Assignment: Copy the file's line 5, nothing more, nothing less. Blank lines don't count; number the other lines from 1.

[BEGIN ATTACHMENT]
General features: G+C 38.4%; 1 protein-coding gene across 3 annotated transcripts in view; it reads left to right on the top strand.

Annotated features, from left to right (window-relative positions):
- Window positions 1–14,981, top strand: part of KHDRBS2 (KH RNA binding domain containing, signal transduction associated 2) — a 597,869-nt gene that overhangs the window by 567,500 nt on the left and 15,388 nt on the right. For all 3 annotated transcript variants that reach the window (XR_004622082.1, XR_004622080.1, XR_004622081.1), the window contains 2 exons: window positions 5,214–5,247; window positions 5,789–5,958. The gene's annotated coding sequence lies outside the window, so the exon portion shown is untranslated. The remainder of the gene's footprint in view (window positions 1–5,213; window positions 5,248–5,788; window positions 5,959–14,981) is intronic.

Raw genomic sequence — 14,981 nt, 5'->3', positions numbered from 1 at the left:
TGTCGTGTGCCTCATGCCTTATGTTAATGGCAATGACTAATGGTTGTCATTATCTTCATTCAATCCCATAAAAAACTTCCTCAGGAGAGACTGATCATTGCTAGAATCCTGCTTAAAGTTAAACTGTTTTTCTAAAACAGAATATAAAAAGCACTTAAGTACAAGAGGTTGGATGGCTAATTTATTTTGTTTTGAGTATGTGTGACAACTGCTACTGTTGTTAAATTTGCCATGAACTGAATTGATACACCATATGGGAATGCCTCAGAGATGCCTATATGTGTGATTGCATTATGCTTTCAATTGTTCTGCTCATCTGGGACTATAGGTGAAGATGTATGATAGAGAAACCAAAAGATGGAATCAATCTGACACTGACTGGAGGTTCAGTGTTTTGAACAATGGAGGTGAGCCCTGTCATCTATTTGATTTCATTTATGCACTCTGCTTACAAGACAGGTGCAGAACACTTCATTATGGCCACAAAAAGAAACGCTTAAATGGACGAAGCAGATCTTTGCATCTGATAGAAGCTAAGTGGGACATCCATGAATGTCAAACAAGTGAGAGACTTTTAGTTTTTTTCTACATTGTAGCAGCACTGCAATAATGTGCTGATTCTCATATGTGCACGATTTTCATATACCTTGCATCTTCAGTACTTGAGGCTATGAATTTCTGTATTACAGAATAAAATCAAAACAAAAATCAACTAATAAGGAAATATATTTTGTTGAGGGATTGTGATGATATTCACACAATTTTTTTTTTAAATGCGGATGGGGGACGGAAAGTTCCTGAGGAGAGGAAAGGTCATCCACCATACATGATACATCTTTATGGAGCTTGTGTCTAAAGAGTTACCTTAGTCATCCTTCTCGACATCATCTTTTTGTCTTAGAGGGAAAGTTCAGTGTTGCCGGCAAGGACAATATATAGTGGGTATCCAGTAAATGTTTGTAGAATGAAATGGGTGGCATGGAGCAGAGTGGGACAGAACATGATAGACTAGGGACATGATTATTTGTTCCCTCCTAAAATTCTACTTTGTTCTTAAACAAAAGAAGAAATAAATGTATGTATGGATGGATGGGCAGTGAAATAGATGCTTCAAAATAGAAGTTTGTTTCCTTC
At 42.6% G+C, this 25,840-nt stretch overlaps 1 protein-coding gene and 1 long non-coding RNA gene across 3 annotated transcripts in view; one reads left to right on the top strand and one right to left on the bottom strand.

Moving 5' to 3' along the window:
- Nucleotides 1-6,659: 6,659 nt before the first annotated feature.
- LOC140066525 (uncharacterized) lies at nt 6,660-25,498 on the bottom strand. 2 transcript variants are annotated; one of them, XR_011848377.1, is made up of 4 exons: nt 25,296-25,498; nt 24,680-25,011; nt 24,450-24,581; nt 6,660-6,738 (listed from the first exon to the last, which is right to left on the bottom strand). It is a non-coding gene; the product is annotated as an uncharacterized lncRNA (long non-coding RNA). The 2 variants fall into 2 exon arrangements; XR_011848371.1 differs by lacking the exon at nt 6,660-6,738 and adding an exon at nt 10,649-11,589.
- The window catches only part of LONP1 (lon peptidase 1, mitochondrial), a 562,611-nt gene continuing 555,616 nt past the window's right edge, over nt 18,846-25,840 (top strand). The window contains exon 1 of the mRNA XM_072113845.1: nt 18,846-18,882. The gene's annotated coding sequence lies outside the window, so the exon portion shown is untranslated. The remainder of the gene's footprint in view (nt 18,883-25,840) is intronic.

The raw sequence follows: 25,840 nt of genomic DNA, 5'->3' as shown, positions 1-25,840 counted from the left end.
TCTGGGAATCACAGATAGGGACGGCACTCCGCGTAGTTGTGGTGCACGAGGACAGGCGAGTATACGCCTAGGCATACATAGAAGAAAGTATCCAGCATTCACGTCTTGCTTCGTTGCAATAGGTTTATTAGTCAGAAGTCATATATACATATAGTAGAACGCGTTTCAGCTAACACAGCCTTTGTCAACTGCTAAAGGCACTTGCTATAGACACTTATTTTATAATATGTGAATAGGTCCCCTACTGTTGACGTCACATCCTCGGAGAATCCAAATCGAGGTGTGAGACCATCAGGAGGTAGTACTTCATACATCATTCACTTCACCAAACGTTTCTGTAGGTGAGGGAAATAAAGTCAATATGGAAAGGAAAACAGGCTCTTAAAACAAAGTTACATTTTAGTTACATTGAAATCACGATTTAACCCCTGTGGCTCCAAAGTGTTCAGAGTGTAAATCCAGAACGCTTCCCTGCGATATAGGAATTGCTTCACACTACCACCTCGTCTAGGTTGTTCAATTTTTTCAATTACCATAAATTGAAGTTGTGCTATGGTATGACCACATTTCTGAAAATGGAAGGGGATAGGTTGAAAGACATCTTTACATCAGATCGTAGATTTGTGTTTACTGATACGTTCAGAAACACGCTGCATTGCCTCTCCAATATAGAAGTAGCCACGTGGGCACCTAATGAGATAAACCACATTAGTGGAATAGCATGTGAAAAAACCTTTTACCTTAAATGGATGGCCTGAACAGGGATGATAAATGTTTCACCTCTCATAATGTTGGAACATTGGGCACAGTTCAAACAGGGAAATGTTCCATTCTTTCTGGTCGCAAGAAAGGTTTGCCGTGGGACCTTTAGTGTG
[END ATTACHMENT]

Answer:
TGTCGTGTGCCTCATGCCTTATGTTAATGGCAATGACTAATGGTTGTCATTATCTTCATTCAATCCCATAAAAAACTTCCTCAGGAGAGACTGATCATTGCTAGAATCCTGCTTAAAGTTAAACTGTTTTTCTAAAACAGAATATAAAAAGCACTTAAGTACAAGAGGTTGGATGGCTAATTTATTTTGTTTTGAGTATGTGTGACAACTGCTACTGTTGTTAAATTTGCCATGAACTGAATTGATACACCATATGGGAATGCCTCAGAGATGCCTATATGTGTGATTGCATTATGCTTTCAATTGTTCTGCTCATCTGGGACTATAGGTGAAGATGTATGATAGAGAAACCAAAAGATGGAATCAATCTGACACTGACTGGAGGTTCAGTGTTTTGAACAATGGAGGTGAGCCCTGTCATCTATTTGATTTCATTTATGCACTCTGCTTACAAGACAGGTGCAGAACACTTCATTATGGCCACAAAAAGAAACGCTTAAATGGACGAAGCAGATCTTTGCATCTGATAGAAGCTAAGTGGGACATCCATGAATGTCAAACAAGTGAGAGACTTTTAGTTTTTTTCTACATTGTAGCAGCACTGCAATAATGTGCTGATTCTCATATGTGCACGATTTTCATATACCTTGCATCTTCAGTACTTGAGGCTATGAATTTCTGTATTACAGAATAAAATCAAAACAAAAATCAACTAATAAGGAAATATATTTTGTTGAGGGATTGTGATGATATTCACACAATTTTTTTTTTAAATGCGGATGGGGGACGGAAAGTTCCTGAGGAGAGGAAAGGTCATCCACCATACATGATACATCTTTATGGAGCTTGTGTCTAAAGAGTTACCTTAGTCATCCTTCTCGACATCATCTTTTTGTCTTAGAGGGAAAGTTCAGTGTTGCCGGCAAGGACAATATATAGTGGGTATCCAGTAAATGTTTGTAGAATGAAATGGGTGGCATGGAGCAGAGTGGGACAGAACATGATAGACTAGGGACATGATTATTTGTTCCCTCCTAAAATTCTACTTTGTTCTTAAACAAAAGAAGAAATAAATGTATGTATGGATGGATGGGCAGTGAAATAGATGCTTCAAAATAGAAGTTTGTTTCCTTC